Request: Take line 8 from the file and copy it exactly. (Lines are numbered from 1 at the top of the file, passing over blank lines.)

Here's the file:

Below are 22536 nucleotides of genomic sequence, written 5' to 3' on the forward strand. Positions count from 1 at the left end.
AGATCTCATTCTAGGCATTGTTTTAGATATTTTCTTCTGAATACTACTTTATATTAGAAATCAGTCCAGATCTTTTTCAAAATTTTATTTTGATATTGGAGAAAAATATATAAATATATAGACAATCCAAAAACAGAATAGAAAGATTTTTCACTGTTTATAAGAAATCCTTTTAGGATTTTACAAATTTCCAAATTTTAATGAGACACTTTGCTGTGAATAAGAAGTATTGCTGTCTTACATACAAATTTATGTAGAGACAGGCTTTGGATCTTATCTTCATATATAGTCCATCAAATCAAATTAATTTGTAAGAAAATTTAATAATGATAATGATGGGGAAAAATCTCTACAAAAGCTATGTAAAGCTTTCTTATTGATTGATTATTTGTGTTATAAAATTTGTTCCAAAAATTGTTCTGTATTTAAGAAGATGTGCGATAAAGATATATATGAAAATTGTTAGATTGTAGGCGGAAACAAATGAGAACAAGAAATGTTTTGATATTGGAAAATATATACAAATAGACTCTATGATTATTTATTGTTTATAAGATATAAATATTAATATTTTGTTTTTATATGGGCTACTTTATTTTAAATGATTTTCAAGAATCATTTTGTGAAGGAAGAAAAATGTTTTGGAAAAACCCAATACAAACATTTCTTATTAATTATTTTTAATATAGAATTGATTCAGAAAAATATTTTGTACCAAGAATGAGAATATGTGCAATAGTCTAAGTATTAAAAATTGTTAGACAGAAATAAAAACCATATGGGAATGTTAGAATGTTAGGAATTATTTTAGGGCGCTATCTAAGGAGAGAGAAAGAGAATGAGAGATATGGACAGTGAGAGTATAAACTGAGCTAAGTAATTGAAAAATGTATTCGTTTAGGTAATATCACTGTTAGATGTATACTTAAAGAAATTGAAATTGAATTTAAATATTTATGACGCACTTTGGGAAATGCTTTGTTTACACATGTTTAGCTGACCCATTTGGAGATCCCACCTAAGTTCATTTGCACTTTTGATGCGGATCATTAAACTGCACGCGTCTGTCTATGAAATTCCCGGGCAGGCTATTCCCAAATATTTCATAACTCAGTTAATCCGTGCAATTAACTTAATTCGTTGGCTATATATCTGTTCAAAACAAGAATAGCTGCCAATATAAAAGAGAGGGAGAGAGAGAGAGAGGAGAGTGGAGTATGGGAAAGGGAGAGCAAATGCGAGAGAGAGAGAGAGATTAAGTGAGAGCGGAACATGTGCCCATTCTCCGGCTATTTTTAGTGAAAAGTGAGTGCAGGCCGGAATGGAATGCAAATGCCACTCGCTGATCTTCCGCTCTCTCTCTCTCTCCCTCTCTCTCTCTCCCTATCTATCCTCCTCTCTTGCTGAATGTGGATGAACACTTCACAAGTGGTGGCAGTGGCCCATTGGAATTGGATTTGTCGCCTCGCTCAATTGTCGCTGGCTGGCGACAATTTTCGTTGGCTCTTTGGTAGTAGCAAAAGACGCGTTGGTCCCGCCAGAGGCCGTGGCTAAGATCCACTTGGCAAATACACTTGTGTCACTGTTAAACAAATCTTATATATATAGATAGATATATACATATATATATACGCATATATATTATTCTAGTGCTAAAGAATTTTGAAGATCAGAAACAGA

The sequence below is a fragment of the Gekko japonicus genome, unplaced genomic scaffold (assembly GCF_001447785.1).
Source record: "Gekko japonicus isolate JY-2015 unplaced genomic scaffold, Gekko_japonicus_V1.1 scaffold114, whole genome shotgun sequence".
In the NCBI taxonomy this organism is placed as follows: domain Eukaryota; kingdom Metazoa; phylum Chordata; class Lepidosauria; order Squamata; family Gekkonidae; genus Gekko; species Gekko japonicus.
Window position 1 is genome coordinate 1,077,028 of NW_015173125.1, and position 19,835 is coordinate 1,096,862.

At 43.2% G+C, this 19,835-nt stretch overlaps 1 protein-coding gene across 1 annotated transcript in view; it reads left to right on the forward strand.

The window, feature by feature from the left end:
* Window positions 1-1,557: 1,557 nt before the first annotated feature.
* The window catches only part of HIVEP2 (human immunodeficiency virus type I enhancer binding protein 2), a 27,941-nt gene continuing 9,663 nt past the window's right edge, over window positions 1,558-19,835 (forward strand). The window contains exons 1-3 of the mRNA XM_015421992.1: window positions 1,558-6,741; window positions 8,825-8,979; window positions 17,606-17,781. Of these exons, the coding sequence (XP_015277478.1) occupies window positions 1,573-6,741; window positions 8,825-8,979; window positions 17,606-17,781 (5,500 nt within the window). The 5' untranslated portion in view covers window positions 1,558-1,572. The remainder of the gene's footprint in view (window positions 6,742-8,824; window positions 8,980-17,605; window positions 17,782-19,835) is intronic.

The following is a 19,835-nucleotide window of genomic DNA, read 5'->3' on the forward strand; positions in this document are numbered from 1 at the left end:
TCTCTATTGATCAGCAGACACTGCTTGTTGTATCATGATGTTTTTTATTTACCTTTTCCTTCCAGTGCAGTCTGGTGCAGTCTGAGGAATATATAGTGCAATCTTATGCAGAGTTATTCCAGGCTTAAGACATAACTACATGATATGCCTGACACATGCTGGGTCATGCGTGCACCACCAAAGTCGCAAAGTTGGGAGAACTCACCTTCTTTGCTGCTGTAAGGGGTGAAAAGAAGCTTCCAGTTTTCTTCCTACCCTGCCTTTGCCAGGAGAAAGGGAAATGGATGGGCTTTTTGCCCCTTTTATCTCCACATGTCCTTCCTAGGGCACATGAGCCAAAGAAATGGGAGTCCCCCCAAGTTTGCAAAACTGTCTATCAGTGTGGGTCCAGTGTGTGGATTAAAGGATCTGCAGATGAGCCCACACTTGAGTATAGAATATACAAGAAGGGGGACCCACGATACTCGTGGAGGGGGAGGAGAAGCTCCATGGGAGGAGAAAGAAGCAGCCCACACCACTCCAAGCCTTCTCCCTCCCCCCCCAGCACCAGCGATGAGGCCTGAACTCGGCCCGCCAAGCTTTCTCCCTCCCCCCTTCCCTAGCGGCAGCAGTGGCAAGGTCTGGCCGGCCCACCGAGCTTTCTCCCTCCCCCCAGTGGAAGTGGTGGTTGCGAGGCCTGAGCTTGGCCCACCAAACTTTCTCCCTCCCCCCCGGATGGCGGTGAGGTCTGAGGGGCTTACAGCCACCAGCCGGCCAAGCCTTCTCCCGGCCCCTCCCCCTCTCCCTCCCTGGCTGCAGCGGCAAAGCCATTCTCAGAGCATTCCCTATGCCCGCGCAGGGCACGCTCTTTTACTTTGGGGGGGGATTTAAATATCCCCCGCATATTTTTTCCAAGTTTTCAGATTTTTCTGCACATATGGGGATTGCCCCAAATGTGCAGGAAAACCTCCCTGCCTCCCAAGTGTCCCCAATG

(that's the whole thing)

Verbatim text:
The window, feature by feature from the left end: